and strains of their children, parents and siblings in Mike Leigh's fine
emotional true new play.
Playing with Fire by David Edgar (National) As London tries to
make a northern Labour council more efficient, the news from the streets
is bad - there's a riot brewing. Latest from the king of the state-of-the-nation
What We Did to Weinstein by Ryan Craig (Menier)
In the West Bank, Josh - an idealistic British man who's joined the Israeli
army - is involved in an incident with a terror suspect. What happened?
And who's to blame? Brilliant plotting.
Guardians by Peter Morris (503) English Boy and American Girl live
in totally different worlds, but their monologues are united by the themes
of war images, guardianship and power. A cracking new play about the Iraq
Tour by Gregory Burke (Royal Court) As England
fans riot outside, three men plan the ultimate rip-off. Burke's usual
territory: blistering dialogue that mixes bookishness with rudeness while
three men circle each other. Thrill-ful.
Blue Eyes & Heels by Toby Whithouse (Soho) As the sharks circle
in the perilous waters of trash tv, an ambitious young producer (played
by Martin Freeman) clashes with his secretary and a retired wrestler.
Dumbing down has rarely been such a laugh.
Bottle Universe by Simon Burt (Bush) Dave and Lauren are both 14,
but there the similarities end: she's a swot and he's a truant. Yet, when
they are thrown together, an uneasy relationship develops. By turns, blazing
Comfort Me with Apples by Nell Leyshon (Hampstead) Dark secrets
beset a Somerset apple-growing family. A strange mix of naturalism and
poetic intensity: relentlessly gloomy and very sad. (You have been warned!)
The World's Biggest Diamond by Gregory Motton (Royal Court) Is Motton
our English Strindberg? This account of two lovers who meet for a weekend
after 30 years seethes with Scandinavian gloom. But whatever happened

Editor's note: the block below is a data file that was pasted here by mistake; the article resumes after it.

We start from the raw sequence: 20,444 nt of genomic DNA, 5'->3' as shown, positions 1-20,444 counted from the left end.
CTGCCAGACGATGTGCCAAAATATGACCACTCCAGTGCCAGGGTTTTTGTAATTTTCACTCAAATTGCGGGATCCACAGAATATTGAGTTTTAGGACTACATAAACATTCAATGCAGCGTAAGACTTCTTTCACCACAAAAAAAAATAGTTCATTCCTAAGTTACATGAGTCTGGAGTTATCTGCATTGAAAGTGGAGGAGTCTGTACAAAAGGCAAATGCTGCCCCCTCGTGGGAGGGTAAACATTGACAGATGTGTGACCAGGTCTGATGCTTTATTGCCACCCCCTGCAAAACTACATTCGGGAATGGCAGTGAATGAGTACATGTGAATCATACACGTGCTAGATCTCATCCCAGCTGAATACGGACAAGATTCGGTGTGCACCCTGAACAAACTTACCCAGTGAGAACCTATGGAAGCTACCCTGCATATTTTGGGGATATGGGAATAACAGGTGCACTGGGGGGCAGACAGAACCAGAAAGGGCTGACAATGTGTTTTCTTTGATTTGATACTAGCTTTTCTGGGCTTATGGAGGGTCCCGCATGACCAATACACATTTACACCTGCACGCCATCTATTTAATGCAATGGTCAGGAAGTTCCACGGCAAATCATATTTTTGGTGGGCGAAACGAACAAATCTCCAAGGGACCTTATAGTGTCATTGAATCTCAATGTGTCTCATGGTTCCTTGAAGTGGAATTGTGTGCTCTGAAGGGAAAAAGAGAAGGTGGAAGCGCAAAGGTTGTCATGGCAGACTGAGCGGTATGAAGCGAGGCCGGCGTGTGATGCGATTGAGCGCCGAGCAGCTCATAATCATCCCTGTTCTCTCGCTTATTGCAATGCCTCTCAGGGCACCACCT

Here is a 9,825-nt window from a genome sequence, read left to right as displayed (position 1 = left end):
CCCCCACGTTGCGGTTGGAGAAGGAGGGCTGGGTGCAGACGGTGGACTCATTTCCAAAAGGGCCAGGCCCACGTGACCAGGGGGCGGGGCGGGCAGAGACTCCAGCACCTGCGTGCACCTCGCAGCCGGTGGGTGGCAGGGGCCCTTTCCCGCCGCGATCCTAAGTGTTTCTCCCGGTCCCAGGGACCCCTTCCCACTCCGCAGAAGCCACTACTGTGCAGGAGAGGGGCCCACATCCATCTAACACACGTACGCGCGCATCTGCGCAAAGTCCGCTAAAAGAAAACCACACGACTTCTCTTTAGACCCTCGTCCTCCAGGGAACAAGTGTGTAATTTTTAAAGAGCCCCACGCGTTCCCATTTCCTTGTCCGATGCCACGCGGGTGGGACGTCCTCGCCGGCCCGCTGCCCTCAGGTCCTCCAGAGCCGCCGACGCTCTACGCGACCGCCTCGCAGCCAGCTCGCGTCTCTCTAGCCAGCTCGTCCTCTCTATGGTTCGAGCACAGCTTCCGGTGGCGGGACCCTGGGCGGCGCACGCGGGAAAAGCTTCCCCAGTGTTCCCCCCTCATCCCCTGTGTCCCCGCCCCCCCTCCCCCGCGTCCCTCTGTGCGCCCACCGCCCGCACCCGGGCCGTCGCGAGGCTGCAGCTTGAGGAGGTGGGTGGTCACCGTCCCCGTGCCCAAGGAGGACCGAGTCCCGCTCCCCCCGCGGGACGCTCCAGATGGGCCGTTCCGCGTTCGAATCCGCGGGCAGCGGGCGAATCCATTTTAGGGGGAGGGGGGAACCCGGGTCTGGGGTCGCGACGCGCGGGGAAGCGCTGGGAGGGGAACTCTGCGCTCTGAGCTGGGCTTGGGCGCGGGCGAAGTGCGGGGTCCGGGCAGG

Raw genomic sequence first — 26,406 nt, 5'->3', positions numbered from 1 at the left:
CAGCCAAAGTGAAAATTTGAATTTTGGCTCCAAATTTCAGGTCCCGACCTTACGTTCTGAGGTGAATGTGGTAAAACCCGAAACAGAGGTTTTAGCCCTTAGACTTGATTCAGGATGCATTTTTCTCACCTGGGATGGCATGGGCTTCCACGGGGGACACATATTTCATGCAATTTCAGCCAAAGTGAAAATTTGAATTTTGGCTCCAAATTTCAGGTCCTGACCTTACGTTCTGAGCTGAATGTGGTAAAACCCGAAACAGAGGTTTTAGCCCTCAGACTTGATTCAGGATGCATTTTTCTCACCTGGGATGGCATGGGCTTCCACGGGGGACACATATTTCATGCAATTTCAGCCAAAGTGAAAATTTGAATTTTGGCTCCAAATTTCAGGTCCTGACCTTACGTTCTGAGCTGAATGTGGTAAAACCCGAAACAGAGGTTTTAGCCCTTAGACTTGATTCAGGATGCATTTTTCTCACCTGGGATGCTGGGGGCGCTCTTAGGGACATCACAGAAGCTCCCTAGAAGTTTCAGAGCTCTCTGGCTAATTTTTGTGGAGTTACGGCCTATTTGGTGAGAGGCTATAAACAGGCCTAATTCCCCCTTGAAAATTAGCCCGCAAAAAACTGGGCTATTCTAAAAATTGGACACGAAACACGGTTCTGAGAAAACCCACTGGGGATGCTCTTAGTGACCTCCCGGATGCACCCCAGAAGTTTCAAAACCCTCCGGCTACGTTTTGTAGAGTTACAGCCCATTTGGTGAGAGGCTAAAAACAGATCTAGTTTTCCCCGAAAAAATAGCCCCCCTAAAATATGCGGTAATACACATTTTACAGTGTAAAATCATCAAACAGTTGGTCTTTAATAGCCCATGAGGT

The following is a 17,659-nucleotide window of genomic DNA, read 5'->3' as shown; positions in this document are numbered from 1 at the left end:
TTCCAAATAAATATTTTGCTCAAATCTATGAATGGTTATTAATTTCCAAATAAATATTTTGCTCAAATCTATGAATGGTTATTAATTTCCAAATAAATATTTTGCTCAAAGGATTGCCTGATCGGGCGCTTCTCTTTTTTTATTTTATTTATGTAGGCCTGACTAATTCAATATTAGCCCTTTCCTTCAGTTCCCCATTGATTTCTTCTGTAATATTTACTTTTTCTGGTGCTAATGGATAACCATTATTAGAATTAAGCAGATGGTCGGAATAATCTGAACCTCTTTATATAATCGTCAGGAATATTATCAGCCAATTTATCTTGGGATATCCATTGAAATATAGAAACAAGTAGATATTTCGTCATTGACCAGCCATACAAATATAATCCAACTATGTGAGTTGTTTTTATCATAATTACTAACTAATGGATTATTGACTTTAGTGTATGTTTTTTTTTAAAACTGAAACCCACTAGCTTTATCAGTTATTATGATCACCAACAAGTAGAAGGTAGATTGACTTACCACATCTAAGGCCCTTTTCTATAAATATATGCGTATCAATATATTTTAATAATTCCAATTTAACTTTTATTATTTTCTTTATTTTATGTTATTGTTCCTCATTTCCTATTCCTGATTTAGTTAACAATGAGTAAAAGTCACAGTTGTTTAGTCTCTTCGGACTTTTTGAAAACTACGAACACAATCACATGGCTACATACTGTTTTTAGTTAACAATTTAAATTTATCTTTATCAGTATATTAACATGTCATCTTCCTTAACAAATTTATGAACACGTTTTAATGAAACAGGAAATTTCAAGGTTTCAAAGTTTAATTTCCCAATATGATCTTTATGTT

to Motton's distinctively weird personal vision?
Cleansed by Sarah Kane (Arcola) Kane's
1998 play gets its first English revival in Sean Holmes's powerful, tender
and moving production. This is a work that really does repay closer scrutiny,
and this version really rocks.
A Brief History of Helen of Troy by Mark Schultz (Soho) New York
whizz kid Mark Schultz has recently won a clutch of awards, and it's easy
to see why. This is a smart account of teenage loss and longing for the
South Park/Clueless generation.
Paul by Howard Brenton (National)
The story of the man whose life changed on the Road to Damascus by
one of the stalwarts of 1970s and 1980s political
drama. A fine study of faith, belief and truth in 1st-century Judea.
Phaedra's Love by Sarah Kane (Barbican)
Kane's version of Sophocles's ancient Greek tragedy updates the action
to a British royal family: amid the detritus of daily life, uncontrollable
passions burn and violence breaks out. A mini Kane revival fest.
Alice Trilogy by Tom Murphy (Royal Court) Alice, an Irish housewife,
feels that her life has been wasted. In three completely different scenes,
we witness the progress of her decline over 25 years. A finely written
piece by Ireland's top man.
When You Cure Me by Jack Thorne (Bush)
When 17-year-old Rachel gets viciously attacked, her teen boyfriend Peter
finds it equally hard to cope. An intimate, occasionally excruciating
and very tender story of love and loss.
The Rubenstein Kiss by James Phillips (Hampstead Theatre) Very
long, and pedestrian, retelling of the Julius and Ethel Rosenberg case
of the 1950s. An odd mix of docudrama, opera and Jewish family drama.
Ubu the King by Alfred Jarry (Barbican) David
Greig's gloriously silly version of a modernist classic. Set in an
old people's home, the play is full of shit, blood and strangled laugher.
Absurdism rules KO.
On Ego by Mick Gordon and Paul Broks (Soho) How do you define the
self? Do we have a core essence or are we made up of flesh, blood and
brain cells. Gordon's theatre essay is strong on ideas but weak on drama.
What's in the Cat by Linda Brogan (Royal Court) Merry Christmas?
Lauren, a mixed-race pregnant teen, arrives for Christmas Day 1974 to
her Manchester home - and her dysfunctional family. Difficult but powerful